Closing and locking the barn door does not make very much sense if the horses have already bolted. That bit of farm-life wisdom illustrates our point for today – the importance of timing when developing emergency safety and security plans.
The operative word when it comes to emergency preparations is…“emergency.” Whether one calls it a crisis, a contingency, or just Plan B – the point is this: time becomes a precious commodity in the midst of an emergency. Emergencies have a unique way of challenging conventional wisdom, conventional procedures, and conventional mind-sets. Nothing goes as planned. The time for contemplation, committees, and navel-gazing is before the horses have bolted from the barn or the hurricane slams onshore.
It seems obvious that the simple concept of advance preparation would be a key element of corporate security and safety management. In reality…not so much. A lot of lip service gets paid to this principle, but more often than not it gets pushed down the chain of command to middle-management, who often do not have time, or buy-in and cooperation from their bosses, for what the nuts-and-bolts of emergency planning and preparation requires. What is that, exactly? In a nutshell, it means examining the operational dynamic of your organization through the prism of crisis. Put building blocks such as power (as in energy), communications, management approval, shelter, and information technology on the table and then – one by one – remove them. Then ask “what if?” This exercise must be done when you have the luxury of time to analyze the impact. In the midst of a crisis, there is nothing worse than someone who decides that is the time to reflect, contemplate, and analyze. All that needs to have been worked out in advance. Depending on the size of your organization, emergency planning could entail everything from a small regional facility with readily identifiable threats from weather or otherwise, to a vast, global enterprise that can be rocked by political, economic, weather, cyber, or any number of other threats from without that have adverse impacts of governments themselves. Developing a plan to prepare for such a wide range of issues is no small task.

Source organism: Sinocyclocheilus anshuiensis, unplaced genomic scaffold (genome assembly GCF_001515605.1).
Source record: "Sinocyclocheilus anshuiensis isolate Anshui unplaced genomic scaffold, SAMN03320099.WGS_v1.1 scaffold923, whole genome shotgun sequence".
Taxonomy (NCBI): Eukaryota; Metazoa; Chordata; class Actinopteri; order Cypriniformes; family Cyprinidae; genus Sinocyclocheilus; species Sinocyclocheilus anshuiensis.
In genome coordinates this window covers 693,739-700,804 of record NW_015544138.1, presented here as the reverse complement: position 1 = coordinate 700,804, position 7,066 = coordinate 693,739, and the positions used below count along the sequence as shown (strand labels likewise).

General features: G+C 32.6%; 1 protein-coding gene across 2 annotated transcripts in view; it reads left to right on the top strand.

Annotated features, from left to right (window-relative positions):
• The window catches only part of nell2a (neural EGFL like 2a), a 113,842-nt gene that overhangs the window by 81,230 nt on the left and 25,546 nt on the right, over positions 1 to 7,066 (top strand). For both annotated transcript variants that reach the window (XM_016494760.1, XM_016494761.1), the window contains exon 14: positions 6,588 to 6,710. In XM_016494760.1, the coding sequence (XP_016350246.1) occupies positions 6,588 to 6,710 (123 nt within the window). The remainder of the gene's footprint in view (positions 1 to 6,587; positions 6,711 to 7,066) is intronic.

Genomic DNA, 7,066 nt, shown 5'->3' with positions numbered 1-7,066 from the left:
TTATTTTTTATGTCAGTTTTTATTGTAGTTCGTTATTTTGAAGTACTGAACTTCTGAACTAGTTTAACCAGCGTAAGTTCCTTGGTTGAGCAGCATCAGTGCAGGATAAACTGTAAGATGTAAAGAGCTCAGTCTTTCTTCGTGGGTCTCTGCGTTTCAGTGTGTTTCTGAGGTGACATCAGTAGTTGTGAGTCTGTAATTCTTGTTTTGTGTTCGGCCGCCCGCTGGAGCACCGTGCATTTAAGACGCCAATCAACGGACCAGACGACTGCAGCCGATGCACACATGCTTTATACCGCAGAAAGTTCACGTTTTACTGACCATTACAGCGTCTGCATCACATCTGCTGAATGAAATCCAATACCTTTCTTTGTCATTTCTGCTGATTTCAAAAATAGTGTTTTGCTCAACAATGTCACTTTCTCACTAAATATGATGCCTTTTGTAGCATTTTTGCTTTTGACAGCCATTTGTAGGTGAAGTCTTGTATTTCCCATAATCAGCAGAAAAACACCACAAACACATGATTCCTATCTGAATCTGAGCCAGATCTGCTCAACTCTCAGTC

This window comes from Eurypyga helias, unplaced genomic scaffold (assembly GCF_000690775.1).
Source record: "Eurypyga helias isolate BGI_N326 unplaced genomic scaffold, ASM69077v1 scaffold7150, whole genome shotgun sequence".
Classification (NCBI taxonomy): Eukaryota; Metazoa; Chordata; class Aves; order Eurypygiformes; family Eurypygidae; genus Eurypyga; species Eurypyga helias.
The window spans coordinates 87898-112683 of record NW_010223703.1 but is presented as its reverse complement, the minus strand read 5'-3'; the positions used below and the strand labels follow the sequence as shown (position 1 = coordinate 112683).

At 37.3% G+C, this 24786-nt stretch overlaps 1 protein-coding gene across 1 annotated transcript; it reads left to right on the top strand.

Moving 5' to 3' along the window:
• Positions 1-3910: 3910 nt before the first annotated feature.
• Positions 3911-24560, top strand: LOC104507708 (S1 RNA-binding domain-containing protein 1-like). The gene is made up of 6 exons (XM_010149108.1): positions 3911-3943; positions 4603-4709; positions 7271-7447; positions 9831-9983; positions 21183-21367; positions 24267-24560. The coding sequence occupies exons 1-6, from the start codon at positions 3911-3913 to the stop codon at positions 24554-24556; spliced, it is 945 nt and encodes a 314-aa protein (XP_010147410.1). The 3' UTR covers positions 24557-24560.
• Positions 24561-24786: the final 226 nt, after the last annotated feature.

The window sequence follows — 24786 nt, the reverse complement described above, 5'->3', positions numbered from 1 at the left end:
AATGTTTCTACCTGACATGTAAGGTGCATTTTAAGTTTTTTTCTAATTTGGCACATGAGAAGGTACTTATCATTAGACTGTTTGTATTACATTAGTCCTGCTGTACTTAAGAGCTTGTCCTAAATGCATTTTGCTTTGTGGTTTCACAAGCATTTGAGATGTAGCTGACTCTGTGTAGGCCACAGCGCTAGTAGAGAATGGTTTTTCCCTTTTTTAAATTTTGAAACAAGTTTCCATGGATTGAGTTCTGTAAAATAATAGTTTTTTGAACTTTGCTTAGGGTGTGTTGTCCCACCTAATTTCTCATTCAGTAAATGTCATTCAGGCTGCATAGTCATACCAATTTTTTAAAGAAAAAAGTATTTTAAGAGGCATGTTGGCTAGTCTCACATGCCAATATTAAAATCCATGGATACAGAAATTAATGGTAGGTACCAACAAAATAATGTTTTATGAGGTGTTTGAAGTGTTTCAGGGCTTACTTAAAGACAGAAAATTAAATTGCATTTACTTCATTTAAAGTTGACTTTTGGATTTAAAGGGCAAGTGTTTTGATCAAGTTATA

Girding your organization for crisis means identifying these threats, the chinks in your organization’s armor, developing processes and procedures for addressing weaknesses, and – most importantly – testing the plan and keeping it current! Failure to perform evacuation drills, tests of the generator under-load, or other measures, simply means you have to put faith in an untested plan. Speaking from experience, when the actual emergency hits, untested plans can quickly become professional embarrassment and humiliation. More ominously, one’s most precious resource – people – can be put at great risk.
Think of it this way: a good emergency plan is an honest nod towards the plain fact that no matter the IQ level of the geniuses that populate your company’s ranks, when the actual crisis occurs, brain power is acutely challenged, and rational, calm thinking goes out the window. Anyone who has been through a few crises, knows this for a fact. What will compound this problem is if a limited number of managers at the lower level are actually prepared, but do not have the horsepower in terms of decision-making or executive action to override brain-freeze on the part of senior managers who are not prepared. This kind of gridlock can and does happen, and is one of the most important reasons for senior management buy in on emergency planning, and testing and drills at all levels before, not after the fact.
Organizations that take a proactive approach and make plans when times are calm will be the best prepared when a disaster strikes (and its important to note that we said when and not if.) Effective crisis planners toss out the idea that disasters are anything but inevitable. In calm times, these plans should be reviewed at least annually to make sure that the policies and procedures are still relevant and the information contained in the plan is still accurate. If a crisis is on the horizon, stepping up the pace of plan reviews, tabletops, drills, and testing needs to happen on a foreshortened basis. Everyone needs to be on board. Don’t wait until the storm is ashore to talk about preparations. Then it is just too late.